REDMOND, Wash., Oct. 9, 2000 — To commemorate the company’s 25 th anniversary, Microsoft this month published Inside Out , a book written by and for Microsoft employees that highlights the products, people and culture that transformed Bill Gates’ and Paul Allen’s vision for personal computing into reality. Featuring new essays by Gates and individual stories from hundreds of current and former Microsoft employees, the book provides personal anecdotes of triumph and failure, facts and trivia, and a look ahead to the company’s next 25 years.
Throughout the week, PressPass will publish excerpts and photographs from the book; in the story below, David Weise, now a project leader in Microsoft Research, explains how his curiosity about Windows’ memory management features led to a major development in the product.
David Weise, Project Leader, Microsoft Research
I used to be a physicist, but I wasn’t the kind of physicist who liked dealing with big particle accelerators or huge experiments where you needed hundreds of people to get things done. I was a
physicist. I liked working with my hands, dealing with problems that can fit on a work table. Working with PCs gives me that kind of thrill. There are always new experiments to try, new problems to solve, all in a box that fits on my desk.
Back in 1988, when I was working on the Windows kernel — the low-level code that’s the core of the operating system — I found a cool little problem that I just couldn’t resist solving. Back in those days, memory was really complicated–accessing the first megabyte of memory was easy, but beyond that it was kind of tricky because of the way the hardware and the chip worked. Basically, you had a lot of trouble really using all the memory you had, and that got in the way of application performance.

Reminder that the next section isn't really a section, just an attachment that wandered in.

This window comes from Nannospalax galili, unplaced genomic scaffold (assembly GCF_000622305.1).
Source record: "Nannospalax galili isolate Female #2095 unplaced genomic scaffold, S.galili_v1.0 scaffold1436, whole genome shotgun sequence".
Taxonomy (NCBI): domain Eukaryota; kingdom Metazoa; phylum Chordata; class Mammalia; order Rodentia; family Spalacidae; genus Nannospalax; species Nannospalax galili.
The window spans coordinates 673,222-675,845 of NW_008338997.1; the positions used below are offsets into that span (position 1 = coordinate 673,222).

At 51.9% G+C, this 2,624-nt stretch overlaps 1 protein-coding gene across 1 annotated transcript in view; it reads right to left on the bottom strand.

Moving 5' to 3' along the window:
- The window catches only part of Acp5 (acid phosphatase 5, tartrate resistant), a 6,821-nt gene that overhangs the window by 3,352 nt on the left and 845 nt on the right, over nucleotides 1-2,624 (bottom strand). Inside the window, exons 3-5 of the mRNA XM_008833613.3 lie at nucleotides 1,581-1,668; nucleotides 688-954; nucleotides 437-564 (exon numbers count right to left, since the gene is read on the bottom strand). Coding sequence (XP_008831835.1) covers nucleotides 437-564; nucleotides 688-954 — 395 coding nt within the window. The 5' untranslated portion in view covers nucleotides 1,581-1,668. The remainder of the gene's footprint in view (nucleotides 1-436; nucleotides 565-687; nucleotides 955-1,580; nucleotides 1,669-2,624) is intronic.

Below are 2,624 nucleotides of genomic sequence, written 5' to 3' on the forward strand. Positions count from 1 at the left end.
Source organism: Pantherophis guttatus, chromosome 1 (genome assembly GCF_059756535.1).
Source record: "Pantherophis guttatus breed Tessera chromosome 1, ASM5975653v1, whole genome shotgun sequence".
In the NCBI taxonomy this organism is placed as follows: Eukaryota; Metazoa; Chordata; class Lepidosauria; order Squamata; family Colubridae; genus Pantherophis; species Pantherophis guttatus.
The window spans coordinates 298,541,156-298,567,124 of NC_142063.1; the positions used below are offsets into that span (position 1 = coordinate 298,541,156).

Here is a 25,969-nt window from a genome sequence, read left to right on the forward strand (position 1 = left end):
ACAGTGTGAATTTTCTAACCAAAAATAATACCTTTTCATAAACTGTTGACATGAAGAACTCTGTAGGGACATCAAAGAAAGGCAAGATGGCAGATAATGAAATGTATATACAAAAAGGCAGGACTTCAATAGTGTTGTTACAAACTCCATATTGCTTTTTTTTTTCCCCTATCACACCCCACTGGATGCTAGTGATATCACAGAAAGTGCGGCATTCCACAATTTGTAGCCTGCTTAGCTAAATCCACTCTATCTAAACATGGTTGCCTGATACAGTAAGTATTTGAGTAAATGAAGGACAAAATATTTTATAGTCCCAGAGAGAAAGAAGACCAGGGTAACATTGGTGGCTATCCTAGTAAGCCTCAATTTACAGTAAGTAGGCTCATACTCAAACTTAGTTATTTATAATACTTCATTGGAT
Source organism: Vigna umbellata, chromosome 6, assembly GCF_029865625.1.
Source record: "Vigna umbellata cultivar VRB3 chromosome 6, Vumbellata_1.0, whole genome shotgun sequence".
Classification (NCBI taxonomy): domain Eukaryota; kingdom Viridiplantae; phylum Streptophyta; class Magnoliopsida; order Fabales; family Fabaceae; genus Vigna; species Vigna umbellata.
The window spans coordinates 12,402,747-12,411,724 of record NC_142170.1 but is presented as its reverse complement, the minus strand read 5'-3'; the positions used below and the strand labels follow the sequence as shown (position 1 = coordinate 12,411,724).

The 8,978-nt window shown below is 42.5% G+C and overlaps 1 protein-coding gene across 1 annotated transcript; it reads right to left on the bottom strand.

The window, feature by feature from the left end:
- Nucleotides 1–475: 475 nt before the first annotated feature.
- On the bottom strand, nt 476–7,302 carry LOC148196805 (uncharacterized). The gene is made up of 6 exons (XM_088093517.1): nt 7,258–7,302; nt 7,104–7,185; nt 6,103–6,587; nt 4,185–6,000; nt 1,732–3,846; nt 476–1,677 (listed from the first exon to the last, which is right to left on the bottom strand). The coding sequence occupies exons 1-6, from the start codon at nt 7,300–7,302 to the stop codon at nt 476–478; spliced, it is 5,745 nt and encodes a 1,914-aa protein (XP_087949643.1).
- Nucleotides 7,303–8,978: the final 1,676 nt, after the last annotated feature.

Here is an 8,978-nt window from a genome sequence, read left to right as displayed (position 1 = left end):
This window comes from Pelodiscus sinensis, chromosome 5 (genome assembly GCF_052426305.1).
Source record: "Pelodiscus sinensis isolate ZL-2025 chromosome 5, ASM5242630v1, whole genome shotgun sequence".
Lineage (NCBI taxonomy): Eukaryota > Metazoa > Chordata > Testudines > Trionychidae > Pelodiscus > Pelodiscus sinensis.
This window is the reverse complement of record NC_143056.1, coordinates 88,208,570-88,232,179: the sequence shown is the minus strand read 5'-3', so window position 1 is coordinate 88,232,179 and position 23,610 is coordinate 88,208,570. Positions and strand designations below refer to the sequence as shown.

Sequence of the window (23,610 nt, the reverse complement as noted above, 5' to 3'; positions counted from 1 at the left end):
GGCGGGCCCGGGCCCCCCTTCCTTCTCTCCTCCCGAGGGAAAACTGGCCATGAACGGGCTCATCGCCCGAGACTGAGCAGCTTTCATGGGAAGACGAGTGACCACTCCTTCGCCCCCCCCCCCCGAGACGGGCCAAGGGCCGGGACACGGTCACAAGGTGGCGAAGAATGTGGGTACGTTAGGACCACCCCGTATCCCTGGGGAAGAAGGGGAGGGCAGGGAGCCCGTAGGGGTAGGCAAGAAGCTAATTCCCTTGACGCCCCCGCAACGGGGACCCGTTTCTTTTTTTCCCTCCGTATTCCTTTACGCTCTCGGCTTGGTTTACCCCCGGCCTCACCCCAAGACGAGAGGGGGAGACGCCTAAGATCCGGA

Because of this, Windows was still something you bought to run specific applications–graphics-intensive things like PageMaker. You didn’t run all your apps in Windows because most of them were DOS apps that were starved for memory in the Windows environment, which made them pitifully slow.
In Windows 2.1, there were all kinds of little hacks that put bits and pieces of the operating system into something called
which made more efficient use of memory and helped applications run faster. But what Windows really needed was to use a different mode of the 80286 processor–something called
This allowed apps to use up to 16 MB of memory instead of the measly 1 MB they could use in
But neither Windows nor DOS supported it.
I was at a party one night and ran into Murray Sargent, an old physicist friend of mine. He had come up to Microsoft for the summer from his position at the University of Arizona in optical sciences. He was here to improve the performance of some of our language tools by putting them into protect mode. He had written his own
It was a program that allowed specially written MS-DOS apps to run in protect mode. He also had his handcrafted debugger that would allow folks to debug such apps. We both knew what a happy marriage it would be between his tools and my Windows code base. We got so excited about the idea that we went straight back to my office to start in on it.